Gert on yoga II
Is yoga unhealthy?
In his book The Science of Yoga Bill Broad states that practising yoga isn’t always healthy. He believes that several exercises are dangerous, such as headstand, shoulderstand and the plough. Also See Annie Murphy Paul’s article ‘Going to the mats’ on nytimes.com
In an article written by Ilse van Heusden in the Dutch newspaper NRC Handelsblad of 12 June 2012 Inge Turan, president of the Dutch association of yoga teachers (Vereniging van Yogadocenten Nederland) reacts to Broads statement by saying that during yoga practise you shouldn’t cross your boundaries. In my opinion both points of view are problematic, because neither one offers an alternative. Broad apparently believes that many people have crossed their boundaries and have thus incurred injuries; Turan says not to cross those boundaries – but what does that really mean?
The actual problem of the discussion lies in the fact that nobody indicates precisely where those boundaries are. In order to determine them, the teacher has to have a thorough insight in the proper technique: how is the yoga movement set up and above all, when should I stop before I can injure myself. Therefore two things are crucial: knowledge of the technique and knowledge of the abilities of one’s body. This calls for permanent investigation of the basis of yoga, both of teachers and of practitioners. Very few yoga teachers or guru’s have expressed explicit views in this regard.
On the contrary: in the last few decades yoga has mainly been considered as something that stems from a tradition that is thousands of years old. Broad rightly indicates that this is not the case: yes, yoga is old, but no one knows how it was practised in the old days. We are actually speaking of a dead tradition. Yet half way through the last century a number of teachers have claimed to be the representatives of this ancient tradition: BKS Iyengar (Iyengar Yoga) and Patthabi Jois (Ashtanga Yoga and many derived forms such as Power Yoga etc.). This has been a disaster for the development of modern yoga: if you claim to be part of a tradition, while the tradition is actually not there, you are talking about faith, and tradition within faith can only be imitated. And that is what happened abundantly: students imitated their teachers etcetera. Apart from the fact that the above mentioned persons have done wonderful things for the development of modern yoga [for instance they started the precise set up of yoga movements and took yoga out of its mystical context] they have also slowed down its development tremendously by claiming, as its ‘unique’ representatives, to know the truth about yoga. They didn’t appreciate personal research and personal input as is often the case within any religion.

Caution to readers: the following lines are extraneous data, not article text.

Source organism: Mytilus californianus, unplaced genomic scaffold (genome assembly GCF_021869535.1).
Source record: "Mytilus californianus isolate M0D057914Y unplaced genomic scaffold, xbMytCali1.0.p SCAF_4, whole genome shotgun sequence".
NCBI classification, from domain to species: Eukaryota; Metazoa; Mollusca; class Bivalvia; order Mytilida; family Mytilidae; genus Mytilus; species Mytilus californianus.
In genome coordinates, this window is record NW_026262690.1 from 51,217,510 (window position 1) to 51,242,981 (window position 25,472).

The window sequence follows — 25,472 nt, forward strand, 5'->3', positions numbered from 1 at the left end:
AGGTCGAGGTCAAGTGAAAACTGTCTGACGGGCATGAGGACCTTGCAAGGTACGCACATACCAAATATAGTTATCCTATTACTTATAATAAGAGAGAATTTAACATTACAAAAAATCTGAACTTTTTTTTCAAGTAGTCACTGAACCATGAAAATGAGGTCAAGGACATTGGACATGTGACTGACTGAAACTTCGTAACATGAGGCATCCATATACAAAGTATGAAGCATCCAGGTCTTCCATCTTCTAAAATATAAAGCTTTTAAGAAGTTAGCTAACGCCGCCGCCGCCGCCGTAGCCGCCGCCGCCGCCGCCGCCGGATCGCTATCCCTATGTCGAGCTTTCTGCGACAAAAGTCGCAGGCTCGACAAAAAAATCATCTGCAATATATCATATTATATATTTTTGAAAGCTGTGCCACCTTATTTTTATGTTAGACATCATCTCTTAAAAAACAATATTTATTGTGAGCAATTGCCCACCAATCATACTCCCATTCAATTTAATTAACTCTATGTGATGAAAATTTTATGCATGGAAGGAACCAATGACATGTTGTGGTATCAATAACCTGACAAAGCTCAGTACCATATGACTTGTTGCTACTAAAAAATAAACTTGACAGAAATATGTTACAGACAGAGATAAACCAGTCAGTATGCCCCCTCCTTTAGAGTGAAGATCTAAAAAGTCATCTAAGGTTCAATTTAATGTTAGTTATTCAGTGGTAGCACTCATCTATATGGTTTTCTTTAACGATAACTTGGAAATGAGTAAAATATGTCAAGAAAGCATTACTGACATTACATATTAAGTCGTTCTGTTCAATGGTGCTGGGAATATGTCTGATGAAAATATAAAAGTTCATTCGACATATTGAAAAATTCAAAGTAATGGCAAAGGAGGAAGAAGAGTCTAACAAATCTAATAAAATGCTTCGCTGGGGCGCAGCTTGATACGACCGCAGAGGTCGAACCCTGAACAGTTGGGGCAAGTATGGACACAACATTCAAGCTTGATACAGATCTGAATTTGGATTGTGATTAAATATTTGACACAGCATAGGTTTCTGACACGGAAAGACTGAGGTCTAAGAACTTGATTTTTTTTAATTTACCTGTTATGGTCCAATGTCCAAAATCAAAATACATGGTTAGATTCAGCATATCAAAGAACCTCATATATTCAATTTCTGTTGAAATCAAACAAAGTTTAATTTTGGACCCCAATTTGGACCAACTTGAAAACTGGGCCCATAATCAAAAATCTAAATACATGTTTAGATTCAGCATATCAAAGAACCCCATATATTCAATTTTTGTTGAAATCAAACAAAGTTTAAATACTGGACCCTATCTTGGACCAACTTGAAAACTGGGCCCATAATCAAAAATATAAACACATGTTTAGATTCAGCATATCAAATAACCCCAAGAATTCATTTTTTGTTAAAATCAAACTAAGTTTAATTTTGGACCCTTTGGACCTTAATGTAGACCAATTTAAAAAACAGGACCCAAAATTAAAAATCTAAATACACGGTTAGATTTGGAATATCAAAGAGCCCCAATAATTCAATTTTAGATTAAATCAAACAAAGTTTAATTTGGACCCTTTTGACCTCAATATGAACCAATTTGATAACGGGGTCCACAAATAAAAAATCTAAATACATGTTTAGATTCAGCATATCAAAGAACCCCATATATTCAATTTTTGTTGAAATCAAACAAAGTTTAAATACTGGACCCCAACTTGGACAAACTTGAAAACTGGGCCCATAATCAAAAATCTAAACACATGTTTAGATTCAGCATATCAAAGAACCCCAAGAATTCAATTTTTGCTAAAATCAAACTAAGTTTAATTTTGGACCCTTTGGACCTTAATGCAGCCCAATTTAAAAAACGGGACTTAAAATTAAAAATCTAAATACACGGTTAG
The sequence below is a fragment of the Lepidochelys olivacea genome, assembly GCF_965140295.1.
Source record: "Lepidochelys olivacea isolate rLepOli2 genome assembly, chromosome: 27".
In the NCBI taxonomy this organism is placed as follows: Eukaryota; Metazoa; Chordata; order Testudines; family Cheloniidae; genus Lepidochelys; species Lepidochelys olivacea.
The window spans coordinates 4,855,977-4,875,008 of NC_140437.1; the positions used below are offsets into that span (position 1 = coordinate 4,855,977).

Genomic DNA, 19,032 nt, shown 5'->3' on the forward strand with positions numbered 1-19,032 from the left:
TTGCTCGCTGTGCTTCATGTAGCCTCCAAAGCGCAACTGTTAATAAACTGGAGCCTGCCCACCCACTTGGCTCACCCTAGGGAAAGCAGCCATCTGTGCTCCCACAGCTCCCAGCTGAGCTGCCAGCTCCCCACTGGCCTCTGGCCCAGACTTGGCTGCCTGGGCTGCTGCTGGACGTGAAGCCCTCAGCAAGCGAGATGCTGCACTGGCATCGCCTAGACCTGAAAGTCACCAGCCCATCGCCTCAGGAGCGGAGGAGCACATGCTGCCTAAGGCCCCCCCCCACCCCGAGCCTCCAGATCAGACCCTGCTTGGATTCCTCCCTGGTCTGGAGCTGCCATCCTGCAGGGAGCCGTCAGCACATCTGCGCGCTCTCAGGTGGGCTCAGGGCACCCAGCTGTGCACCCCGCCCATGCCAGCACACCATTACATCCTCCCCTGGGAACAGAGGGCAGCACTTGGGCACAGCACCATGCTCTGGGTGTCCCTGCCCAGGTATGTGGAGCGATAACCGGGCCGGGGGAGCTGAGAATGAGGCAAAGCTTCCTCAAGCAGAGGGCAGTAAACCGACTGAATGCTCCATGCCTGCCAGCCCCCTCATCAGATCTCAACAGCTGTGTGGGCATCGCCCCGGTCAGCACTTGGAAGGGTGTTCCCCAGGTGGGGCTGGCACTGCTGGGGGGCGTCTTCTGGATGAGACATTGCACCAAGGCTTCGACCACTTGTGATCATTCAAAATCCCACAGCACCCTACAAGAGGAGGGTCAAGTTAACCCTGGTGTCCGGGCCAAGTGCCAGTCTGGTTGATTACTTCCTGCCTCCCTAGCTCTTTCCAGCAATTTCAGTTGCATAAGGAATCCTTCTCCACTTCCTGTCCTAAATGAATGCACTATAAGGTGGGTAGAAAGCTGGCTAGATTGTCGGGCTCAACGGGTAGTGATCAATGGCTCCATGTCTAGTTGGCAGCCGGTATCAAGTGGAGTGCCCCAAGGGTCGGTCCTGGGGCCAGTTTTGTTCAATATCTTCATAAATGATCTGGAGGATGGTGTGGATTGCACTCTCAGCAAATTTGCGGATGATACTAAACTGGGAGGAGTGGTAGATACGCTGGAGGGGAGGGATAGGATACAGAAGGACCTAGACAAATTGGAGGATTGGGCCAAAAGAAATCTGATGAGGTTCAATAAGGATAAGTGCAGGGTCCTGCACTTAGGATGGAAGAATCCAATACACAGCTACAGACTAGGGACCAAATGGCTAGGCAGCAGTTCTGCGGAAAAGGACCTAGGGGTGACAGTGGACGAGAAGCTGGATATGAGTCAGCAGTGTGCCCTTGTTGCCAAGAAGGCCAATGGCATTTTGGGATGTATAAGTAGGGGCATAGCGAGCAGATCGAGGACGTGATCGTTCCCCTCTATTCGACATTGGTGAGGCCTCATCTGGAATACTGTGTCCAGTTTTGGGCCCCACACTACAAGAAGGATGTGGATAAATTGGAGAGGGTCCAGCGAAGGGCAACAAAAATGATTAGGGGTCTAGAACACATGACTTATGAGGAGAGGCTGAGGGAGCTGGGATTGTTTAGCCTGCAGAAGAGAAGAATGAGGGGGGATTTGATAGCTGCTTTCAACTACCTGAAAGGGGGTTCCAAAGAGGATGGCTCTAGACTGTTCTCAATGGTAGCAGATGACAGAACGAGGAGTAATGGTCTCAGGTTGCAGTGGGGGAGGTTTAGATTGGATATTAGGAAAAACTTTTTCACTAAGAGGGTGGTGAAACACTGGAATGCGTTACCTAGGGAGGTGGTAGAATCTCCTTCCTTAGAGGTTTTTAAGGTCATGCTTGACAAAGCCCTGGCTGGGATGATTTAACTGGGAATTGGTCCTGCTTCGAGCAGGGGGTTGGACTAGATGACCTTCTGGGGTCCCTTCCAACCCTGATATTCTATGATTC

All in all this has led to a situation where there are no rules based on logic for the performance of yoga positions. Until now we only have the personal interpretation of a few people of traces of a tradition. The way yoga is being taught is unfortunately not always very healthy: the corrections given are often thoughtless and the series practised in for example the Mysore tradition are demanding, lacking logical order and competitive. Bikram Yoga even organizes yoga championships. This is why many people keep getting injured.
Yoga should be about solving tension in your body. Through exercises students can neutralise structural stress in their bodies which is the result of (unconscious) ambitions and motivations; they should not increase this stress. Yoga confronts us with tension in our body, thus giving us the possibility to evaluate our behaviour and to correct it in moments where we become aware of such resistance. Yoga teachers have to recognise these moments to give conscious and positive directions, but unfortunately this rarely happens, if at all.
I have tried to break through this status quo, where the development of yoga is only reserved for a few ‘guru’s’, by writing my book Critical Alignment Yoga. In this book I present a new method, based on my own experience, research and modern (scientific) insights from medicine and psychology. A method based on logic, and although I came from a tradition which I respect very much I also felt the freedom to change concepts. My book describes precisely how you can cross your boundaries (because if you don’t, nothing happens), but in a way that doesn’t lead to injuries. Headstand, shoulderstand and the plough are perfectly safe exercises, as long as you know where your boundaries are!
Gert van Leeuwen